Since the Senate's passage of the Democrats' massive climate bill, backslapping and congratulations have been the order of the day among environmentalists from California to West Virginia. In their giddiness over the scale of the Inflation Reduction Act, they may want to pause to acknowledge the dynamics that allowed this moment to arrive.
The $370 billion package survived a political process that doomed many previous efforts because clean energy has finally become cheap enough to start moving the country away from fossil fuels.
The problem is that the chain of technological advances that will enable the climate bill to move the United States to a less carbon-intensive future are not enough to get the country all the way to its goal: cutting emissions in half by 2030, compared to 2005, and eliminating them in full by the middle of the century. For that, decarbonization must become even cheaper. And future gains will be tougher to come by.
The cost-cutting so far has little to do with American environmental activism. Credit should go, in large part, to China and Germany. And to George Mitchell.
Germany's decision in 2010 to replace most of its power infrastructure with renewable energy may not have been entirely enlightened, but it created a reliable market for solar and wind technologies. China deployed its manufacturing prowess to drive down the cost of wind turbines and solar panels. Today, some sun and wind farms produce electricity at lower cost than the cheapest gas and coal generators.
And Texas oilman George Mitchell famously spent $6 million and a decade to figure out how to frack shale rock to release deposits of gas and oil, leading power companies to switch to suddenly cheap gas and cutting coal consumption by 42% from 2007 to 2020.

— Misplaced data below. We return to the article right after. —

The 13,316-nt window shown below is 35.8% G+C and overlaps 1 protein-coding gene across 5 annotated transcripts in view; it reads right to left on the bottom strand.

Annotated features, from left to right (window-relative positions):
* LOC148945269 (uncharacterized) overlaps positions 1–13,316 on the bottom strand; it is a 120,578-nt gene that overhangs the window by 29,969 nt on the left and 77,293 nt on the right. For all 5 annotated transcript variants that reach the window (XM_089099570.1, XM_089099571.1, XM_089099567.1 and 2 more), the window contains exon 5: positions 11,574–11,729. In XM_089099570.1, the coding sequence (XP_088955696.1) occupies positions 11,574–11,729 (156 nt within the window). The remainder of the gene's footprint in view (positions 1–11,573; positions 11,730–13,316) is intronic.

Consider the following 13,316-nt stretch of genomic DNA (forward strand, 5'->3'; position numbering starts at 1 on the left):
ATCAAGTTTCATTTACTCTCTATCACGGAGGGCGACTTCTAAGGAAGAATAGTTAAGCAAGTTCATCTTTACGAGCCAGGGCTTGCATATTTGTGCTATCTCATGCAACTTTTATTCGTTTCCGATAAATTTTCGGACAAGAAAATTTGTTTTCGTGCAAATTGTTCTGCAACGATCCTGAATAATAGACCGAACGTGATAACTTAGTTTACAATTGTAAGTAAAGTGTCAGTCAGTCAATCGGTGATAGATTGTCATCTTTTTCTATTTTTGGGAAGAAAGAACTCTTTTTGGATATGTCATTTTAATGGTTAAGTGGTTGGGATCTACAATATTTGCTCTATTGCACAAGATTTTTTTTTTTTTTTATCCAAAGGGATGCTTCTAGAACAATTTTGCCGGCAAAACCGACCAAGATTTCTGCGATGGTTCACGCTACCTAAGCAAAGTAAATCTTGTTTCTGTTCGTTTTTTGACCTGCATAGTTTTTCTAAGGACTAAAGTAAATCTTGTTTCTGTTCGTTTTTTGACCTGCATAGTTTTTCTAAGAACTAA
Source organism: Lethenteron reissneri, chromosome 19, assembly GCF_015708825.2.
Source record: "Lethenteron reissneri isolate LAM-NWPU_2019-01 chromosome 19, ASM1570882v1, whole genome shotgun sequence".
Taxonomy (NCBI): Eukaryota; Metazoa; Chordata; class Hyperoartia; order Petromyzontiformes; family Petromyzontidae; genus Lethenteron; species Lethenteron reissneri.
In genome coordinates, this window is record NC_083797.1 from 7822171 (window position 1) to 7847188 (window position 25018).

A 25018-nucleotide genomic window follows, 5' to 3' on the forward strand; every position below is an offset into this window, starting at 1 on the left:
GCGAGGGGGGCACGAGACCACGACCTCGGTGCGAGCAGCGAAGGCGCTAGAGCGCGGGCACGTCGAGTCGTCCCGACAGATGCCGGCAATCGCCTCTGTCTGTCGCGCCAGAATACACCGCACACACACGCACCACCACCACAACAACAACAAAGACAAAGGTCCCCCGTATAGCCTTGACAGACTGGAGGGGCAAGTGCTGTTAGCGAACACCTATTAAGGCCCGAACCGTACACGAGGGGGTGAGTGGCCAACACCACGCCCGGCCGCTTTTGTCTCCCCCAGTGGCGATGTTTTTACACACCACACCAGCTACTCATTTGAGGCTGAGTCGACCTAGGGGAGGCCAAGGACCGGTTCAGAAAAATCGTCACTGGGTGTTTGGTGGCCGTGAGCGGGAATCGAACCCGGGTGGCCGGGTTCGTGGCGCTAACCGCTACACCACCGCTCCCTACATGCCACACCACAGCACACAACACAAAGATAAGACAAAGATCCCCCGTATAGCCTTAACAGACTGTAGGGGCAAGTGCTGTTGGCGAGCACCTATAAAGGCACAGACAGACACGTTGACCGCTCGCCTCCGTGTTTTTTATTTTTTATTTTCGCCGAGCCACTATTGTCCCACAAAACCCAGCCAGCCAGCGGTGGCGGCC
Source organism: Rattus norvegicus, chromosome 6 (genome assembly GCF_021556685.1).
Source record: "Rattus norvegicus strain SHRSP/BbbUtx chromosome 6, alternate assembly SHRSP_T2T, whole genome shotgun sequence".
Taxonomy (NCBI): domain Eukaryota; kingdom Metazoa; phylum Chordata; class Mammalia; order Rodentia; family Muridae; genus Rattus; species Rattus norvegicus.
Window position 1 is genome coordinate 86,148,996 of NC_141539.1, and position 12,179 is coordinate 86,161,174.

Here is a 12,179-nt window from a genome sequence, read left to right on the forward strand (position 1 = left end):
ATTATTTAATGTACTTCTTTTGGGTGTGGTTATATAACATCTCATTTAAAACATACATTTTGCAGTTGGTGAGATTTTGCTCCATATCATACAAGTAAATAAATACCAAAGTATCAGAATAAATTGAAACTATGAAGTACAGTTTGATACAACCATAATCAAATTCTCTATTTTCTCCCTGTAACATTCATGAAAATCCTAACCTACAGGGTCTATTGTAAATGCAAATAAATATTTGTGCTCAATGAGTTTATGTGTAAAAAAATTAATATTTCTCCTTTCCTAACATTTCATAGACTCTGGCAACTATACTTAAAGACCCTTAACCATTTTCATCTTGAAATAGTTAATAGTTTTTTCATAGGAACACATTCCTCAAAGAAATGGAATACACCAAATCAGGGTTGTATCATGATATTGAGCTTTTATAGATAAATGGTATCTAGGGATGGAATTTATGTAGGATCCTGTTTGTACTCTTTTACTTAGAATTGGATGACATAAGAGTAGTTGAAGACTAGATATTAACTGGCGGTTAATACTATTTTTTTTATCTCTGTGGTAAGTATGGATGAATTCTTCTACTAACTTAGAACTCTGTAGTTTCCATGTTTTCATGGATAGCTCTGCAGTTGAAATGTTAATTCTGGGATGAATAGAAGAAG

These three players illuminated the finish line, driving down the cost of carbon-dioxide reduction to a point where the American political class could be comfortable with it.
"The cost difference between fossil and low-carbon energy has shrunk over the last 10 years in dramatic ways," Michael Greenstone, who heads the Energy Policy Institute at Chicago, told me. "For the first time it has allowed modest policies to deliver real carbon reductions."
A deconstruction of American carbon emissions helps explain how cheap it has become to reduce them. The U.S. economy is about 25% bigger than it was in 2005, and yet the country emits 20% less CO2 from energy use.
That's mostly because the economy consumes much less energy per dollar of gross domestic product than it did 17 years ago. Over the past 10 years, however, U.S. energy has also become much less carbon-intensive.
Mitchell is largely to thank for this. For each unit of energy produced, natural gas emits only 54% as much carbon as coal does. This explains why each joule of energy deployed in the US economy emits roughly 15% less CO2 than it did a decade ago.
The Inflation Reduction Act relies on these new economics. Some of the clean energy tax credits, for instance, generate benefits that are three to four times as large as the costs. That kind of cost-benefit balance was not true 10 years ago. "Climate policy is much less expensive today," Greenstone said. "We are picking the fruits of that."
The bill that passed in the Senate could lead to a 40% reduction in carbon emissions by 2030, compared with 2005, the Rhodium Group estimates. That's not quite the 50% cut the US promised in Paris in 2015, but it's close.
To hit its target, the U.S. must continue down a steeper path than it has followed for the past 20 years. If the Congressional Budget Office's projections of economic growth hold true, then by 2030 the U.S. must ensure that the production of each dollar of GDP releases only 189 grams of CO2, roughly half of what it releases today.
Unfortunately the fracking revolution has already yielded most of its gains. So has the compact between China and Germany that delivered cheap wind and solar energy. Further carbon reductions will likely require America's political class to embrace more expensive solutions.
This column does not necessarily reflect the opinion of the editorial board or Bloomberg LP and its owners. Eduardo Porter is a Bloomberg Opinion columnist covering Latin America, U.S. economic policy and immigration. He is the author of "American Poison: How Racial Hostility Destroyed Our Promise" and "The Price of Everything: Finding Method in the Madness of What Things Cost."